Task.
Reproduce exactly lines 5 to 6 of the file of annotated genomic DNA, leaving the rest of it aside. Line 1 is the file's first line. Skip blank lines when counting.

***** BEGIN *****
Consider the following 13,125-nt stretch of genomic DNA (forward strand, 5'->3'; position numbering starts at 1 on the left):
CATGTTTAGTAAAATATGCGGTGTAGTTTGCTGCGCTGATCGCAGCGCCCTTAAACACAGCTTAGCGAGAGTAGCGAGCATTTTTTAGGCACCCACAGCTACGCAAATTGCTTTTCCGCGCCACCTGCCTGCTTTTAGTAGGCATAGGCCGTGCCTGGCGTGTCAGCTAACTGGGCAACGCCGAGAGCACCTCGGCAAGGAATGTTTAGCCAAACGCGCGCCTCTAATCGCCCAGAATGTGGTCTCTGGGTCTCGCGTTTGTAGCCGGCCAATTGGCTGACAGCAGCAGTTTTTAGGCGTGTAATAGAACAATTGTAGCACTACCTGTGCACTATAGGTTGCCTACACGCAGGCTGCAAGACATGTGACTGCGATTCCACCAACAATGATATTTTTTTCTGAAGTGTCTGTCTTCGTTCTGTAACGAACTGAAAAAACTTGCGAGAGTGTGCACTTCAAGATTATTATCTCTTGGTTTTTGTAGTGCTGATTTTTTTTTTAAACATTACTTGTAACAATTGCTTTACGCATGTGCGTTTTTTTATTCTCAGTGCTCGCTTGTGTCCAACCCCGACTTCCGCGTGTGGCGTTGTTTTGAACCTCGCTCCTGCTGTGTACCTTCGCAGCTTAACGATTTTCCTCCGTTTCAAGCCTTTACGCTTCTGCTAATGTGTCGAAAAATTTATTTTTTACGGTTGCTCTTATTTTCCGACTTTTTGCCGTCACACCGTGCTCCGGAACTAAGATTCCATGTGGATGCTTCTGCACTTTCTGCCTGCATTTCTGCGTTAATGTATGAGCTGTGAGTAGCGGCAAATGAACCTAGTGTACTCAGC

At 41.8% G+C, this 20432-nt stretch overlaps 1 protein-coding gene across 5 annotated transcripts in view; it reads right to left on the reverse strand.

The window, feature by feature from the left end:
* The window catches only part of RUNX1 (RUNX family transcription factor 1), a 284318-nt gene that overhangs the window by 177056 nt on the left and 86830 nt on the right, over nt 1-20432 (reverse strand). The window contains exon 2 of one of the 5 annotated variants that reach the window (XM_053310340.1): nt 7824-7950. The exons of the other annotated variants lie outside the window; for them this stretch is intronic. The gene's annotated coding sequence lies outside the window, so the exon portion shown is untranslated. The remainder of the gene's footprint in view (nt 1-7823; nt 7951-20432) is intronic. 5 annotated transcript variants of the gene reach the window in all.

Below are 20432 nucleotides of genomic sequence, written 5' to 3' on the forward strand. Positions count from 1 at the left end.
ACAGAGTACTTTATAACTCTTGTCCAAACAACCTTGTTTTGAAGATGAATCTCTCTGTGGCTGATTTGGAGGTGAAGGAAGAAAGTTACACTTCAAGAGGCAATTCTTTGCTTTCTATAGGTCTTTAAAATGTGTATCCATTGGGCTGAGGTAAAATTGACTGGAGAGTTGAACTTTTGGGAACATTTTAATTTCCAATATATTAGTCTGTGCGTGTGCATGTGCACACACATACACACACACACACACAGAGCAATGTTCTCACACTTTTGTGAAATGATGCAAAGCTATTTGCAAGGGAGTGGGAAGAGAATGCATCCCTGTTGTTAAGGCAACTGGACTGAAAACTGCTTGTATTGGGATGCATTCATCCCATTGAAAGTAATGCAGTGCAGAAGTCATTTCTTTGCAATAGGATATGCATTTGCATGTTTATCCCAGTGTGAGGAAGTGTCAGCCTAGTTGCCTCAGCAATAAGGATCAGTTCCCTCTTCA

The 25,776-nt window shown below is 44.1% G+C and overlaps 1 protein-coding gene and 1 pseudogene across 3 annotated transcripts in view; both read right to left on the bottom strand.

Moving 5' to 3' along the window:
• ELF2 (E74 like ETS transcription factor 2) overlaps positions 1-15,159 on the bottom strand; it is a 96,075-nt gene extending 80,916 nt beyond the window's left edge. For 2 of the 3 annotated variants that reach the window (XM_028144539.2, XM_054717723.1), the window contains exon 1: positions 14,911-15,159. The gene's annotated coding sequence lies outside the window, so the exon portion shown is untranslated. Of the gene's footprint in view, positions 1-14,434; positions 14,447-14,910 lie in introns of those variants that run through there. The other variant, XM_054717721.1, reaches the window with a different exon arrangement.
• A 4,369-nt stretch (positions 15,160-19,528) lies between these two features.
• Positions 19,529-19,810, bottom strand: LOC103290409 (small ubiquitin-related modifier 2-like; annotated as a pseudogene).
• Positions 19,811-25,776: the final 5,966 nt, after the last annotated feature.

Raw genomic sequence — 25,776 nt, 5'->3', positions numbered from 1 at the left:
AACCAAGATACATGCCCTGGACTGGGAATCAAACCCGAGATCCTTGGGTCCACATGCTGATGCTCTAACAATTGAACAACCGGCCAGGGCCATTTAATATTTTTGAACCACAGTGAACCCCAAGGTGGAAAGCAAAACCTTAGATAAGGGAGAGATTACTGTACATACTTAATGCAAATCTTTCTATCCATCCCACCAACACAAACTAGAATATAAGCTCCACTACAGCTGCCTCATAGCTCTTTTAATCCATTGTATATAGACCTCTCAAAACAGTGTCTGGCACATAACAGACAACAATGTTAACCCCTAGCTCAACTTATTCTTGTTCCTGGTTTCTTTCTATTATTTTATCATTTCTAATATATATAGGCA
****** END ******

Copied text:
* The window catches only part of RUNX1 (RUNX family transcription factor 1), a 284318-nt gene that overhangs the window by 177056 nt on the left and 86830 nt on the right, over nt 1-20432 (reverse strand). The window contains exon 2 of one of the 5 annotated variants that reach the window (XM_053310340.1): nt 7824-7950. The exons of the other annotated variants lie outside the window; for them this stretch is intronic. The gene's annotated coding sequence lies outside the window, so the exon portion shown is untranslated. The remainder of the gene's footprint in view (nt 1-7823; nt 7951-20432) is intronic. 5 annotated transcript variants of the gene reach the window in all.

Below are 20432 nucleotides of genomic sequence, written 5' to 3' on the forward strand. Positions count from 1 at the left end.